We’re just about halfway through January which means now is a great time to assess the progress you’re making with your New Year’s Resolutions. While some people might be crushing their goals and thriving on the momentum that creates, others may be struggling to stay focused and motivated.
In this post we’ll review five tips and tricks to keep yourself on the road toward meeting your goals.
1. Set Reasonable Expectations
It’s important to dispel the myth that habits take 21 days to form (or break). This old adage is one that nearly everyone has heard, and often leaves people discouraged when they realize that after three weeks, they haven’t completely changed their lifestyle. Sure, three weeks – or 21 days – is a great bench mark to set and check in with your progress on breaking or forming new habits, but nothing becomes automatic in less than a month – especially if you’re trying to transform habits you’ve been doing for years. According to Psychology Today, bad habits can form really quickly (in as little as a couple of days) but forming good habits or breaking old ones can take about 66 days before it becomes your new norm. That’s over two months!
So, if you’re feeling as if you’ve fallen off track – fear not! You can always start again. Resolutions can start any time of the year and it’s more helpful to consider them a work in progress.
- Write Down Your Goals
Whether you’re sailing easily toward your goal or struggling a bit, writing your goal down and using some sort of tracking system will help hold you accountable (check out our 90-Day Goal Planner if you’re looking for a great tool!). If you’re doing awesome, your written tally will help you to continue to stay motivated, and if you’re finding things a bit difficult your written progress might give you the boost you need to keep going – especially if you feel as if you missed the mark.
- Make One Stride Every Day – Even If It’s Small
Of course, we aren’t just talking about goals like quitting smoking or hitting the gym every day (but those are very admirable and worthy goals) – we’re also referring to goals such as growing your business. If your goal is to run a marathon by the end of the year, finish your novel or gain 10 new clients, none of it will happen overnight.
Though you may feel like jumping right in, be careful not to set the bar too high such as expecting to run several miles on day one, be able to write a chapter every single day, or send out 50 proposals per month. It’s better to set smaller goals and build from there. That way you protect yourself from burnt out and build confidence and enthusiasm from hitting smaller markers that propel you toward your big goal. Do as much as you can, when you can – even if it doesn’t feel like it’s enough. The most important thing is consistency!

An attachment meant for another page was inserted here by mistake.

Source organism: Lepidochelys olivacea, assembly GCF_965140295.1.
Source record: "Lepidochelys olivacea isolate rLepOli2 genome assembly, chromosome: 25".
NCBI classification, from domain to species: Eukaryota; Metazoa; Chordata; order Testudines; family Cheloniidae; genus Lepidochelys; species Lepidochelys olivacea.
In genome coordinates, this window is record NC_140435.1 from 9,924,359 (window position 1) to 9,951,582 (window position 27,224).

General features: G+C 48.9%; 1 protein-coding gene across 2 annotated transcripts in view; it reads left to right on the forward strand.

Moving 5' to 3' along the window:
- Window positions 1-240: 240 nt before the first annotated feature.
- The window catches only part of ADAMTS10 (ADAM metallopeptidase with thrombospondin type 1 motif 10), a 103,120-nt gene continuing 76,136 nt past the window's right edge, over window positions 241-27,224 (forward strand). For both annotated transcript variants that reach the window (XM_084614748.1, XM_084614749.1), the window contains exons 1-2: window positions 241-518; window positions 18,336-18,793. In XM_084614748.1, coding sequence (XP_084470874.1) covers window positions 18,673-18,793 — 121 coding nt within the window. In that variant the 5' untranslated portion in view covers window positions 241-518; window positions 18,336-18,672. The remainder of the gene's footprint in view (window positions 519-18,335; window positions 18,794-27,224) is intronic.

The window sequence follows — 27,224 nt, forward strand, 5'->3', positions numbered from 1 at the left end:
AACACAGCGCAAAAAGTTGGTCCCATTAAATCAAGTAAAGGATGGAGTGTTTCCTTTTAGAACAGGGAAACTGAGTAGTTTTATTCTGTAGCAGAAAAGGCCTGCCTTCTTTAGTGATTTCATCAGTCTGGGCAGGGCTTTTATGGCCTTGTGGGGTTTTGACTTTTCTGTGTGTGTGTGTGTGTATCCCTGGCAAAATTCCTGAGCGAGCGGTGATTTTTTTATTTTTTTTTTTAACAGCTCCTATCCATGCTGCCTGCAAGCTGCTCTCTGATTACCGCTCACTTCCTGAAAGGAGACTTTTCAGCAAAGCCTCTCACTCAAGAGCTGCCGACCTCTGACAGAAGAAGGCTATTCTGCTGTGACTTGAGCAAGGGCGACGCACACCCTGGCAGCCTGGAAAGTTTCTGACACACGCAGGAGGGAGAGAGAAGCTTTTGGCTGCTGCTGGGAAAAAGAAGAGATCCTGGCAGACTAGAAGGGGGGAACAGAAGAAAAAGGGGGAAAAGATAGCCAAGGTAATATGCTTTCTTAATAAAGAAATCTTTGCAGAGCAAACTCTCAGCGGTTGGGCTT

- Keep A Positive Attitude
This brings us to our fourth point – keep a positive attitude. It is so easy to set a goal, feel like it’s going too slowly, get discouraged, and give up. But remember – any sort of action taken toward your goal is progress. The only thing that isn’t progress is doing absolutely nothing. Hoping to sign new clients but didn’t get any bites on proposals last week? That’s okay! Send a follow-up email. Not hitting your goal of writing one chapter per day? That’s fine (and really, really normal – otherwise everyone would be a novelist!). Sit down with your computer or notebook and jot down some notes, even if it’s just for five minutes. Get some of the character thoughts out of your head and into the “real world” by running a plot point by a friend. Voila – progress!
- Get Rid of Vampires
Finally, one of the best things you can do to stay focused on your goals is to get rid of the vampires in your life. Obviously, we aren’t talking about real vampires (but…if you have any of those hanging around you should definitely get away!) – we’re talking about energy vampires. These are the people in your life who suck the energy and excitement out of you – they come in all forms. Sometimes it’s a well-meaning family member who is constantly asking probing questions about “when will you be doing this” or comparing you to your cousin who has already done XYZ. Maybe it’s a friend who’s always using you as a sounding board for the drama in their life and is becoming too much of a burden. Or, it could even be a friend who is kicking butt and though they’re positive, it’s always all about them, leaving no room for real dialog and support.
It may not be possible (or even something you really want) to cut someone out of your life entirely but setting boundaries and expectations around these people can help you avoid emotional drainage. In addition, be careful not to compare yourself to others – especially what you see on their social media accounts. Your journey and their journey are different – and while it’s okay to be inspired by someone else, just don’t lose focus on your own unique path.
Have any tips for success to share with others? Share in the comments below.